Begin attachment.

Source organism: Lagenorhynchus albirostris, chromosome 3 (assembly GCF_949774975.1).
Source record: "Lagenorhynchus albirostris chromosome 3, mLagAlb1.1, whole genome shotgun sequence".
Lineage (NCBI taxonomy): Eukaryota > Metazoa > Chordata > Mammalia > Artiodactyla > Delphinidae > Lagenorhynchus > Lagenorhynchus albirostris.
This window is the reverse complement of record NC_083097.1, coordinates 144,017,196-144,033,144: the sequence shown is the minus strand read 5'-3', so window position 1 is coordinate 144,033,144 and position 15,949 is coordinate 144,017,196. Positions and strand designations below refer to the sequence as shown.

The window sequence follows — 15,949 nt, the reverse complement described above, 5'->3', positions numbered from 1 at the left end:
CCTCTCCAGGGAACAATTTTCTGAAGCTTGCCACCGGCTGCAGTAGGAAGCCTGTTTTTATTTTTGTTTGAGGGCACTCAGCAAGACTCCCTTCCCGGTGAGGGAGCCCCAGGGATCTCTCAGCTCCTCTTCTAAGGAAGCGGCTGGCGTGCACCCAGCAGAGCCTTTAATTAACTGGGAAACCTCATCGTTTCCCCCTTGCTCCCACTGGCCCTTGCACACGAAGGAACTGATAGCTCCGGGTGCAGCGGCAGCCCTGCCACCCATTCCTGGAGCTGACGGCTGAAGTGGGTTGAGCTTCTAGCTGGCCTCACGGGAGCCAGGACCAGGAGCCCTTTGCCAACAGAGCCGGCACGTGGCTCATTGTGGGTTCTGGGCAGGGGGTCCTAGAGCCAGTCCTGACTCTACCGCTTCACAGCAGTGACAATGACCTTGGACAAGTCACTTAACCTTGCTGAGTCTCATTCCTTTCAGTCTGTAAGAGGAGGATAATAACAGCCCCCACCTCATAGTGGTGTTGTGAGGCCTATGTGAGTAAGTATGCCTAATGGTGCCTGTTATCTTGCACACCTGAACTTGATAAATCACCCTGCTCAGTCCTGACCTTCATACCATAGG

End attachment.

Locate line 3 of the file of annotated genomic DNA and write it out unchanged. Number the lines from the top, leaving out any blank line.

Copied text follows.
Lineage (NCBI taxonomy): Eukaryota > Metazoa > Chordata > Mammalia > Artiodactyla > Delphinidae > Lagenorhynchus > Lagenorhynchus albirostris.